Shefa Gems Ltd (LON:SEFA) said its chief financial officer, David Ben David is investing US$50,000 (£38,290) in the company via a convertible loan made out on the same terms as a previous loan of US$200,000 announced in November 2019. This loan is in addition to another previous loan made by David in March.

Genel Energy PLC (LON:GENL) has announced that the TT-34 well at the Taq field will commence production “around the middle of January”. In a statement, the oiler said the well is nearing completion, with a maximum combined flow rate of over 3,900 barrels of oil per day (bopd), while it will have an initial output of between 1,500 and 2,000 bopd once it comes on stream.

Nu-Oil and Gas PLC (LON:NUOG) has raised £420,000 in a share placing to enable the company’s entry into new contracts. Nu-Oil, in a statement, said that the injection of capital will allow it to engage consultants and third party due diligence providers as it moves towards a ‘reverse takeover’ transaction. It issued 800mln new shares to investors at a price of 0.0525p

Zenith Energy Ltd (LON:ZEN, CVE:ZEE) has agreed to advance £250,000 to Anglo African Oil & Gas PLC (LON:AAOG) in the form of a secured loan. The purpose of the loan is to give Anglo African (AAOG) additional working capital to tide it over until Zenith buys AAOG’s 80% interest in the latter's subsidiary company that owns a 56% stake in the Tilapia field in the Republic of Congo. The acquisition of the stake is, it should be noted, conditional on AAOG shareholders approving the sale; there is potentially another option on the table in the form of a proposal from Jub Capital, the investment manager focused on smaller companies, to pump money into AAOG although AAOG’s management has expressed scepticism over Jub’s proposition.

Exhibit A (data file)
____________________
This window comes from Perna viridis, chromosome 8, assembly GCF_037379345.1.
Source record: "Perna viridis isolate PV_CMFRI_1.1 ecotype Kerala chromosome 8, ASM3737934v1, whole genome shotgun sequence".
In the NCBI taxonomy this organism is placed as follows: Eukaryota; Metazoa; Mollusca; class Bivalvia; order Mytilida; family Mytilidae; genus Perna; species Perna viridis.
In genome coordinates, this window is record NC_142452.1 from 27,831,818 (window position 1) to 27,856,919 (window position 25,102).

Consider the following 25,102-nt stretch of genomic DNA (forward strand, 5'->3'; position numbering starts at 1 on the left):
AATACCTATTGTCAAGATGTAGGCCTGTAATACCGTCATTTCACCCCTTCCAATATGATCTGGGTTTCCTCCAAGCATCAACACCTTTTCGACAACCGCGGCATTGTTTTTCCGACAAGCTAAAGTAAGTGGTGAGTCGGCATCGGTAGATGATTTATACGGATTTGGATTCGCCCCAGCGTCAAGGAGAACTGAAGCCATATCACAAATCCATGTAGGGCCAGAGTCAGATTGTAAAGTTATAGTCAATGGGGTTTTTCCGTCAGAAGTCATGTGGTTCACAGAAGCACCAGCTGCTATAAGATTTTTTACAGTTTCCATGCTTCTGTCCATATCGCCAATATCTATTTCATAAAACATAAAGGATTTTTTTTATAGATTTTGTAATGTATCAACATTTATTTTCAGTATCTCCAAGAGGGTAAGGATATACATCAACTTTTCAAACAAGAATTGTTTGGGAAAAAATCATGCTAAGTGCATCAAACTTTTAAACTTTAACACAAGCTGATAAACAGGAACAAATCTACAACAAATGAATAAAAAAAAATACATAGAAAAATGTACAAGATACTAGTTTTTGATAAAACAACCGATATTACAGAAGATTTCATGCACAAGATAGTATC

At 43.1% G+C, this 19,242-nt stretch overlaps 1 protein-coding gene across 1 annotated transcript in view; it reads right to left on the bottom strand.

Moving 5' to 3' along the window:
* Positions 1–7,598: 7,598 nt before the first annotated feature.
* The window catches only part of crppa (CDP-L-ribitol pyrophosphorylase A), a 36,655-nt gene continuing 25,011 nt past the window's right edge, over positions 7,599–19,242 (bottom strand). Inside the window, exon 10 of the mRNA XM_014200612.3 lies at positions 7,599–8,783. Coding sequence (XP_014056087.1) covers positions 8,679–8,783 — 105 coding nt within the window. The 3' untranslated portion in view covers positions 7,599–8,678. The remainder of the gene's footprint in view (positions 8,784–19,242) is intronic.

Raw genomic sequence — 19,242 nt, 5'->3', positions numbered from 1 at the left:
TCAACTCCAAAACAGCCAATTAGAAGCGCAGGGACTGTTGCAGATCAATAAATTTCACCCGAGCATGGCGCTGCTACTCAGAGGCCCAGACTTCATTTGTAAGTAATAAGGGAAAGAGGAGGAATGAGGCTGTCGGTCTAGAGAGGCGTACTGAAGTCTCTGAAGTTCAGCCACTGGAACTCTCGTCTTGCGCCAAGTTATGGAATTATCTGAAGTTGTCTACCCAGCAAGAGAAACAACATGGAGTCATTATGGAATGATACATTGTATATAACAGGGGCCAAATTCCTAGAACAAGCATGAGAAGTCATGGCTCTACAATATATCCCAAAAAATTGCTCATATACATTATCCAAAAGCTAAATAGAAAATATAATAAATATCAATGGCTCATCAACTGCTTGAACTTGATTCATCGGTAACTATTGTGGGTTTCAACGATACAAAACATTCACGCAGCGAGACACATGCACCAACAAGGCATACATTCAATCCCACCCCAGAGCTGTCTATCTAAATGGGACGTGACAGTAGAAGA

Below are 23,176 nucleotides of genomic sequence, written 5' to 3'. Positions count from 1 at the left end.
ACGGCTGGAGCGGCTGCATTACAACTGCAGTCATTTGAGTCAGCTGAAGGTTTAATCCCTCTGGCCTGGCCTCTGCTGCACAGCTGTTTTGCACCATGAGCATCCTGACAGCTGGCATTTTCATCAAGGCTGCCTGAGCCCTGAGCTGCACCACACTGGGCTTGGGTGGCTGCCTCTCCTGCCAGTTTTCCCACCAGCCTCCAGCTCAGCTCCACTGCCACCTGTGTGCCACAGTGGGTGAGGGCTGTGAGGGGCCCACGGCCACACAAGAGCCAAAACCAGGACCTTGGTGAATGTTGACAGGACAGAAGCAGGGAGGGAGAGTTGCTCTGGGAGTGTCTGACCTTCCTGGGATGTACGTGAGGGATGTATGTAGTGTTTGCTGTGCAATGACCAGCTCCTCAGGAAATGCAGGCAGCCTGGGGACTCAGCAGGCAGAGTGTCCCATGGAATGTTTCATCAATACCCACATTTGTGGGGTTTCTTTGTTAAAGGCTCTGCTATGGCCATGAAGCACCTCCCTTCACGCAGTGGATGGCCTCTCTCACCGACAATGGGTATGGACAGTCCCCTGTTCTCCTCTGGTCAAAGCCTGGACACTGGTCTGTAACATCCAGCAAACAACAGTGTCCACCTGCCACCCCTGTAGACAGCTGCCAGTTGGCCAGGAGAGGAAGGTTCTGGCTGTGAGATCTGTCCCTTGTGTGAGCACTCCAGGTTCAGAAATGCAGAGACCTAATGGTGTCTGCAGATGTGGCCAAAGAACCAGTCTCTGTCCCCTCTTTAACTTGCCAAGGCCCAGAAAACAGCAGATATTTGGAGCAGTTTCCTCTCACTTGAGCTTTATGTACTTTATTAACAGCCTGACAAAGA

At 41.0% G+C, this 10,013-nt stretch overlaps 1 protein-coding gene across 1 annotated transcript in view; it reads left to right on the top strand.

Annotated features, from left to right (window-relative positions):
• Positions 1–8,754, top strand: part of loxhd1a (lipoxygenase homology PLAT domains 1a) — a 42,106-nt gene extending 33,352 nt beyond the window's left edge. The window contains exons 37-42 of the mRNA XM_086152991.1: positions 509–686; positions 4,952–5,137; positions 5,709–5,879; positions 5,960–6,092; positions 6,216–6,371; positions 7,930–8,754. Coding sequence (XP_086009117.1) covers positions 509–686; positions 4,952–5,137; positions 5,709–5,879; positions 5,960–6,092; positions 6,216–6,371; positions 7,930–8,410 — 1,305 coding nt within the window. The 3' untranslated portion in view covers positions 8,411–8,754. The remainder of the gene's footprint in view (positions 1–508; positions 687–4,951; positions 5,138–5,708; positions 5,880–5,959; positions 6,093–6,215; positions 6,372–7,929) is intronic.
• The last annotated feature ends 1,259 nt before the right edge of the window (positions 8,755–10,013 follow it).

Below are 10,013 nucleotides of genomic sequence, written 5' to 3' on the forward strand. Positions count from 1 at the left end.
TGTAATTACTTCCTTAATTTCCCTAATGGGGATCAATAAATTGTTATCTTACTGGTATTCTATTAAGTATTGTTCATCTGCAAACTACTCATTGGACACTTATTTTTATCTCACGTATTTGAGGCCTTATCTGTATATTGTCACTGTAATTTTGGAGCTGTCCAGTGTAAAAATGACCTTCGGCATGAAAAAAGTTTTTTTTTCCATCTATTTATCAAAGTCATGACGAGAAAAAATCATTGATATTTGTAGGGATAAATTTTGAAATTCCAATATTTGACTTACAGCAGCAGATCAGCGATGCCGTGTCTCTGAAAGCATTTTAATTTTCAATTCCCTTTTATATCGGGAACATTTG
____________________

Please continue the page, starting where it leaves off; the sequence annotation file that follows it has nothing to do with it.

OPG Power Ventures PLC (LON:OPG) as confirmed that, under the payment of a scrip dividend of 0.6p per share in respect for full-year 2019, shareholders will receive one new ordinary share for every 30.25 existing ordinary shares, based upon the scrip price of 18.15p per share.  As a result, a total of 12,823,311 scrip shares will be issued today to shareholders on the register as at 13 December 2019.

6.30am: FTSE 100 set to open in the red

The FTSE 100 look set to open its first full week of the trading year firmly in the red amid rising Middle East tensions.

Brent crude advanced 2.5% overnight to nudge over US$70 a barrel after America’s drone strike on Iran took out its military leader Qasem Soleimani, potentially setting off a powder keg.

Worries over crude supply as a result of the American action were exacerbated by an update on US oil inventories, which showed them to be much lower than forecast.

Gold, a haven investment in times of turmoil, powered up 1.5% to US$1,576.40 an ounce after Tehran promised reprisals and Donald Trump warned of the consequences of a revenge attack.

Asia’s main equity markets were rattled, providing a cue to their European counterparts.

“We see a risk that the weekend's events will be viewed as an escalation of the crisis and with a market waiting for a possible Iranian retaliation, uncertainty is expected to stay high,” said Danske Bank.

“When we combine that with the weakening of the US manufacturing cycle it does not bode well for risk appetite the coming days.”

Elsewhere, China added to the mounting economic gloom as it weighed in with worse than expected monthly service sector data, suggesting its trade stand-off with the US continuing to hurt the world’s second-largest economy.

In terms of corporate news, the week will see a welter of retailers share their Christmas scars including Morrisons (LON:MRW), Tesco (LON:TSCO) and Sainsbury (LON:SBRY). We'll also hear from three from the High Street apparently bucking the gloomy trend - Dunelm (LON:DNLM), Greggs (LON:GRG) and JD Sports (LON:JD.).

Significant announcements expected on Monday January 6:

Economic data: UK services PMI

Around the markets:

Pound worth US$1.3071

Gold worth US$1,570.50

Crude oil worth US$70.14

City Headlines: 

  • Financial Times
  • Iran pulls back from nuclear deal as tensions rise - Trump threatens sanctions after Iraqi parliament votes to end US troop presence
  • UK chiefs paid 117 times more than average worker
  • KPMG faces testing 2020 following string of scandals
  • France warns US against digital tax retaliation
  • Times
  • Time to buy shopping centres, says top investor
  • CVAs ‘failing to save’ struggling stores
  • Numis chiefs in line for £9m bonuses despite tough year
  • Telegraph
  • M&S break-up chatter lingers as it pins hopes on Ocado deal
  • Treasury the ‘biggest barrier to pensions policy’, says ex-minister
  • HSBC suffers biggest plunge in investment banking fees in the City
  • Guardian
  • HMV confirms three stores are closing with job losses expected
  • Netflix faces crunch year as Disney, Apple and more vie for streaming crown